The Vietnamese vaccine has several distinct advantages over the Swedish vaccine. The Vietnamese vaccine confers protection against the El Tor biotype in younger children. And the price of US $0.10 per dose is feasible for public health programs in developing countries, while the Swedish vaccine is prohibitively expensive. Finally, it can be administered without a buffer, while the Swedish vaccine requires a buffer and stricter cold chain requirements.
Since licensure of the oral cholera vaccine in Vietnam, more than 9 million doses have been administered without any report of serious adverse events. The vaccine is produced according to recommended guidelines at the Company for Vaccine and Biological Production No. 1 (VABIOTECH) in Hanoi. VABIOTECH is working towards WHO Good Manufacturing Practices (GMP) certification, which they hope to receive in the next few years. At the same time, the IVI and VABIOTECH have been working to internationalize the Vietnamese vaccine for global use. In order to comply with WHO requirements, the vaccine was reformulated.
Phase II trials of this reformulated killed oral cholera vaccine were performed in SonLa, Vietnam and Kolkata, India where the vaccine was found to be safe and no serious adverse reaction was associated with the vaccine. The vaccine elicited significant vibriocidal antibody responses among vaccinees. In SonLa, 90% of adult recipients seroconverted to V. cholerae O1 following receipt of two doses of the vaccine. In Kolkata, 53% of adults and 80% of children aged 1-17 years developed 4-fold and greater rises in vibriocidal antibodies to V. cholerae O1. Data from Vietnam and India suggest that greater magnitudes in the vibriocidal responses following 2 doses of the vaccine are elicited compared to previous formulations. It has been suggested that this response may correlate with the higher lipopolysaccharide content of the vaccine, a result of changes in its standardization.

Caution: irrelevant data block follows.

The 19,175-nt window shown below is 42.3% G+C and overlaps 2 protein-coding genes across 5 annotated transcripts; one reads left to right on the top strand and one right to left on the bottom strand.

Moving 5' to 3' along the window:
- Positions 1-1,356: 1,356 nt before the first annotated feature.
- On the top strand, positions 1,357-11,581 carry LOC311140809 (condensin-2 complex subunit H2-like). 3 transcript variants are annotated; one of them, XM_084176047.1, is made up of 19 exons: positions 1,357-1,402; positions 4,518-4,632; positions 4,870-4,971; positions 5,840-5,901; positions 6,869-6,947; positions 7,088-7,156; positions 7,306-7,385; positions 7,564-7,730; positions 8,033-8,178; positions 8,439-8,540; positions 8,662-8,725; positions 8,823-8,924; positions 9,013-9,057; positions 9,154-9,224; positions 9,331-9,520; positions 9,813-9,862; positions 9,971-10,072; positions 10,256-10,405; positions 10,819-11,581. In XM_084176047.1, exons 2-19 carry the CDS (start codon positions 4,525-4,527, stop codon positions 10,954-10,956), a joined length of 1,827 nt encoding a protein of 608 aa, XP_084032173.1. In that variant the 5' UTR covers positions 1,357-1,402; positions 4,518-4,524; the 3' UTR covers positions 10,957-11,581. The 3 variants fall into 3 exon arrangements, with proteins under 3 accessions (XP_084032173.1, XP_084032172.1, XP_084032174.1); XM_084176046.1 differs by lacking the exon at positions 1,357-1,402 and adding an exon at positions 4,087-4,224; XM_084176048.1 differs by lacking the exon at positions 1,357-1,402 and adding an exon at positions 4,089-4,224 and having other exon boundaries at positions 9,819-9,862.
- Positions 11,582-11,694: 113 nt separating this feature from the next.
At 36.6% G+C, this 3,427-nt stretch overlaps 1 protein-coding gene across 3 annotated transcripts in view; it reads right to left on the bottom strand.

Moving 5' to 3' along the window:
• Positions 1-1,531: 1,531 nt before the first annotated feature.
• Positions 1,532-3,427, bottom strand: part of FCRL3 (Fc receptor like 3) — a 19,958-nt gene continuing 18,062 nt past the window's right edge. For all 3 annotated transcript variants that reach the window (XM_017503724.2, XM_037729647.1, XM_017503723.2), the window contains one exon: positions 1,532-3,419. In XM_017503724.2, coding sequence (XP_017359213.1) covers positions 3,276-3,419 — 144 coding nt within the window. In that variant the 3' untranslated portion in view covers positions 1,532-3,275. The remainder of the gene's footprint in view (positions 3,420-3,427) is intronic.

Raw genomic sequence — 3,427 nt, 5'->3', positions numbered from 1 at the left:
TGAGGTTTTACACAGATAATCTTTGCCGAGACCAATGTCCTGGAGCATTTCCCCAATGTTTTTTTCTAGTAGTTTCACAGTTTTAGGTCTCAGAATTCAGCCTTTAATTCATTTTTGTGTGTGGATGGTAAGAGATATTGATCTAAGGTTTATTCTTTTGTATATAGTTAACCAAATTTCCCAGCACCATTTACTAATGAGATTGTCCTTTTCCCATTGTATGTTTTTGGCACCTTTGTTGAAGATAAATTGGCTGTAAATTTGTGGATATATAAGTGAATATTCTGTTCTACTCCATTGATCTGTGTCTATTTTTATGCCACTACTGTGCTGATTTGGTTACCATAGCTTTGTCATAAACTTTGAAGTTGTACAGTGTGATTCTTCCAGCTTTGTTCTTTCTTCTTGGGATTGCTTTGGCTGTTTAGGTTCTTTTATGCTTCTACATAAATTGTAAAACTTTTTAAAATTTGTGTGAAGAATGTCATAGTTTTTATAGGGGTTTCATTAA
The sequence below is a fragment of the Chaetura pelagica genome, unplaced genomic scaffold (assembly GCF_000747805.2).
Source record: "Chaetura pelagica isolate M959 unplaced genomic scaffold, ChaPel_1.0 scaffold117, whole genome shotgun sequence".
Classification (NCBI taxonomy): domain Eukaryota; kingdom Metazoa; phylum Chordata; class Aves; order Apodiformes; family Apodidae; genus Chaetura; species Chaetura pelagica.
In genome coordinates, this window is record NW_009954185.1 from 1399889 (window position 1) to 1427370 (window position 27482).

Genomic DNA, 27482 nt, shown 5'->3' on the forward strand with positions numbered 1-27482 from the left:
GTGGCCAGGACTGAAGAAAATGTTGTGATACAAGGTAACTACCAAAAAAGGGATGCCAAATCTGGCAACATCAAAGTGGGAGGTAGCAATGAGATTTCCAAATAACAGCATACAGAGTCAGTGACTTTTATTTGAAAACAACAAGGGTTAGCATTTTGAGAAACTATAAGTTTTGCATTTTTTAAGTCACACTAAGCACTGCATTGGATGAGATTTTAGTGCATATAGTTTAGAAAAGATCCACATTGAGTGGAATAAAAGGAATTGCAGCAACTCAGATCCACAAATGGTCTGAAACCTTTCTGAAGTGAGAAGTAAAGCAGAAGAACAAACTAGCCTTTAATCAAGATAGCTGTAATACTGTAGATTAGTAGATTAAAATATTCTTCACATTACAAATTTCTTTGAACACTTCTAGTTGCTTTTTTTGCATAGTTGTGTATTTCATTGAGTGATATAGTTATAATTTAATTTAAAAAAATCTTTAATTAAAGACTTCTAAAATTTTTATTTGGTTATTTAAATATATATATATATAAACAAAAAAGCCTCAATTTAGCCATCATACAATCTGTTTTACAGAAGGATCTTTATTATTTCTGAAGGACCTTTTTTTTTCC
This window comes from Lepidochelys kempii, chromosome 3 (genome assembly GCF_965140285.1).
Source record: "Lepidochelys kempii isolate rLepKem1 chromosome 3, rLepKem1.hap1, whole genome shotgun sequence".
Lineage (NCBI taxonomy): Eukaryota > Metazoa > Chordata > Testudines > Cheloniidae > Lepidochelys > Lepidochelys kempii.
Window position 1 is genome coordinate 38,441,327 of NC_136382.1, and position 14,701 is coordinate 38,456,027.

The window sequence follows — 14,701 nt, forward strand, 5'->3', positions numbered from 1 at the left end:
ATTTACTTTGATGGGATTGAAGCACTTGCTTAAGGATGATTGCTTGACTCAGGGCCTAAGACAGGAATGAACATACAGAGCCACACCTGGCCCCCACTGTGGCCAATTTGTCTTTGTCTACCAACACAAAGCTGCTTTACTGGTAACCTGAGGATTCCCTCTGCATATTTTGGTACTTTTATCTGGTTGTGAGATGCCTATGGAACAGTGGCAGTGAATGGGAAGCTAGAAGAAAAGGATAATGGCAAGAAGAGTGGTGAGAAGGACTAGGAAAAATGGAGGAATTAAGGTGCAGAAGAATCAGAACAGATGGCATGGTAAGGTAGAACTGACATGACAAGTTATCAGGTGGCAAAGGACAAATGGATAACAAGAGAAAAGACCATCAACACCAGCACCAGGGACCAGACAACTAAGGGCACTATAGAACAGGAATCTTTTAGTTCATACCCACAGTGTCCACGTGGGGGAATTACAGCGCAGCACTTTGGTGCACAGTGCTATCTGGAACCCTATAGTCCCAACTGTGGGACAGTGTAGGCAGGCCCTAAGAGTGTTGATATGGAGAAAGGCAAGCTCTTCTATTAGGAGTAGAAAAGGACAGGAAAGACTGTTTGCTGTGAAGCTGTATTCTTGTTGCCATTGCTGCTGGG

A phase III trial of this vaccine is currently underway in Wards 29, 30, and 33 of Kolkata, India. Since this trial is still ongoing, data regarding adverse events still has not been analyzed. As yet no serious adverse reaction has been directly attributed to the vaccine. Surveillance continues in these areas to determine the efficacy of the vaccine.
Through an agreement negotiated by the IVI, VABIOTECH produced the bulk reformulated bivalent vaccine under quality conditions supervised by the IVI. Shantha Biotechnics of India filled and finished the bulk, and obtained regulatory clearance for use of the vaccine in Phase II and III trials in India. In return, the technology for future production of the oral killed bivalent cholera vaccine was transferred to Shantha Biotechnics.
|Contact: Yanghee Kim, MPHfirstname.lastname@example.org|
|Contact: Binod Sah, MBBS, Mscemail@example.com|
|Christian Medical College||Recruiting|
|Vellore, Tamil Nadu, India, 632 002|
|Contact: Venkata R Mohan, M.D., MPH 91-41-6228-4207 firstname.lastname@example.org|
|Contact: Gangadeep Kang, PhD 91-41-6307-2052|
|Sub-Investigator: Vinohar Balraj, MD|
|Sub-Investigator: Jayaprakash Muliyil, PhD|
|Principal Investigator:||Venkata R Mohan, M.D., MPH||Christian Medical College, Vellore, India|